Largest increase in SNAP history recognizes higher grocery costs, program’s potential to boost economy

Beginning in October, SNAP beneficiaries will receive on average $36.24 more per person per month – representing a near 30 percentage point increase over average pre-pandemic levels of $121 per person. This increase excludes additional funds provided as part of the pandemic relief.

The increase is based on a reevaluation of the Thrifty Food Plan, which tracks the cost of groceries for a family of four to consume a healthy, cost-conscious diet at home. The TFP was last updated in 2006, since which USDA notes dietary guidance, food prices and what Americans eat has changed dramatically.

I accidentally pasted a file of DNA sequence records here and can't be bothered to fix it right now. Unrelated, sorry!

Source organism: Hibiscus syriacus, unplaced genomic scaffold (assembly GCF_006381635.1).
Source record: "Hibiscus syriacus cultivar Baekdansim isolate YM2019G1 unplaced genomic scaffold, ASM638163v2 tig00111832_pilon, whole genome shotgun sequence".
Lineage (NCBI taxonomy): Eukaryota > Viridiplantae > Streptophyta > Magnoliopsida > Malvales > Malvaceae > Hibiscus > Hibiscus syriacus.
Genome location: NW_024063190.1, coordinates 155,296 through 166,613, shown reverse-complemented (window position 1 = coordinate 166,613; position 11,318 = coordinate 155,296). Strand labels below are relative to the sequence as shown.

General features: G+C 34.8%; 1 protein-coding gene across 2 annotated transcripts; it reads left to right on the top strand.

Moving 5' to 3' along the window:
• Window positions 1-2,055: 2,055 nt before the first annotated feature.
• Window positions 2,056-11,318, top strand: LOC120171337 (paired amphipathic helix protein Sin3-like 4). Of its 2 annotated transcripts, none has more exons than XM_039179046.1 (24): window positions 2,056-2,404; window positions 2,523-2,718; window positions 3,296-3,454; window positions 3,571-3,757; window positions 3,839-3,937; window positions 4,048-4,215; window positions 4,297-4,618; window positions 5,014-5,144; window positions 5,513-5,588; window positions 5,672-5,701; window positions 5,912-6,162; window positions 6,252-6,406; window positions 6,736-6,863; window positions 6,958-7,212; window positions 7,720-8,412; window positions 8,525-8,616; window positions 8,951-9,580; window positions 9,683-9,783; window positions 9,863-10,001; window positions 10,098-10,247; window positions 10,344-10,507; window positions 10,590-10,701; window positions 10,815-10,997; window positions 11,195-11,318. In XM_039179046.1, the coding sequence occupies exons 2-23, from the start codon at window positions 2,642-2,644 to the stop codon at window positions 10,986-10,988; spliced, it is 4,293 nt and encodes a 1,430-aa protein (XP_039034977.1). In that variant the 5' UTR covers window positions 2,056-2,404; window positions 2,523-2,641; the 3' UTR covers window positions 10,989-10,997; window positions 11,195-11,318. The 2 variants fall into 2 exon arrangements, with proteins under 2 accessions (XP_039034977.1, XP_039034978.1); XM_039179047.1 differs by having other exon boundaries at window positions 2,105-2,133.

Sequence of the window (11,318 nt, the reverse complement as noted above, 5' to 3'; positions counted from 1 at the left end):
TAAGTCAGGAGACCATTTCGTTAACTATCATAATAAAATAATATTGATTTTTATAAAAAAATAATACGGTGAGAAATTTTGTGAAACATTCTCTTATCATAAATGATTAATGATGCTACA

For example, USDA notes, “the revised plan includes more fish and red and orange vegetables to align with recommendations in the Dietary Guidelines for Americans, 2020-2025,”​ and it was calculated using updated purchasing data from stores to better reflect the actual cost of groceries.

The review and ultimate increase come at the behest of Congress, which mandated in the 2018 Farm Bill that USDA reevaluate the TFP by 2022 and every following five years  based on “current food prices, food composition data, consumption patterns and dietary guidance.”

An Executive Ordered ​signed by President Joe Biden in January reinforced this directive and allowed states to increase SNAP emergency allotments for beneficiaries who previously did not qualify under coronavirus relief bills for additional benefits. Those bills increased the number of people who qualified for maximum benefits, but did not raise levels for the 40% of recipients who already received benefits.

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